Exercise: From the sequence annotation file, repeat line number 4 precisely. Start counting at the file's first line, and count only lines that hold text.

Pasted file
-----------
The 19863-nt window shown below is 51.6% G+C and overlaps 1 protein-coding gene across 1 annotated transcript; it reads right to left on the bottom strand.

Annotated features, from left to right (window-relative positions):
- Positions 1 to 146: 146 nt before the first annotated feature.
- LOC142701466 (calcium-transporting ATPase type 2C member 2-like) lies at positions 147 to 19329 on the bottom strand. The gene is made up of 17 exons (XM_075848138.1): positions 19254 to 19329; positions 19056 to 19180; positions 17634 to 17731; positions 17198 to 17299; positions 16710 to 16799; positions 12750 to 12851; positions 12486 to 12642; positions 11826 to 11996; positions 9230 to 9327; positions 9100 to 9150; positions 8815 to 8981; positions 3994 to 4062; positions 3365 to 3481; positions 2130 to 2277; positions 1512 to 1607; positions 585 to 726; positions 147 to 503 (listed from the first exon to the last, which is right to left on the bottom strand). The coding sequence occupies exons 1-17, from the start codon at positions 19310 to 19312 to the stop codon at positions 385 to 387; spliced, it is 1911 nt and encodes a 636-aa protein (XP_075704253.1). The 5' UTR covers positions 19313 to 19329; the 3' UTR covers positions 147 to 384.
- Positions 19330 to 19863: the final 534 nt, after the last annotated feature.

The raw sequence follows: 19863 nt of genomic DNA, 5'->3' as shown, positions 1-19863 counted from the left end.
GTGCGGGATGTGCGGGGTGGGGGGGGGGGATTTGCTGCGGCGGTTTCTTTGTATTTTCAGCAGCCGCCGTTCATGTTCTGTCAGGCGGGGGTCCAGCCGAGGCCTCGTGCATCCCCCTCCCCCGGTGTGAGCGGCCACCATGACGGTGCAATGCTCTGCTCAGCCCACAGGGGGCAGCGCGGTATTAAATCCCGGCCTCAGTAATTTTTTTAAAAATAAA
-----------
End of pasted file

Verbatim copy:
- LOC142701466 (calcium-transporting ATPase type 2C member 2-like) lies at positions 147 to 19329 on the bottom strand. The gene is made up of 17 exons (XM_075848138.1): positions 19254 to 19329; positions 19056 to 19180; positions 17634 to 17731; positions 17198 to 17299; positions 16710 to 16799; positions 12750 to 12851; positions 12486 to 12642; positions 11826 to 11996; positions 9230 to 9327; positions 9100 to 9150; positions 8815 to 8981; positions 3994 to 4062; positions 3365 to 3481; positions 2130 to 2277; positions 1512 to 1607; positions 585 to 726; positions 147 to 503 (listed from the first exon to the last, which is right to left on the bottom strand). The coding sequence occupies exons 1-17, from the start codon at positions 19310 to 19312 to the stop codon at positions 385 to 387; spliced, it is 1911 nt and encodes a 636-aa protein (XP_075704253.1). The 5' UTR covers positions 19313 to 19329; the 3' UTR covers positions 147 to 384.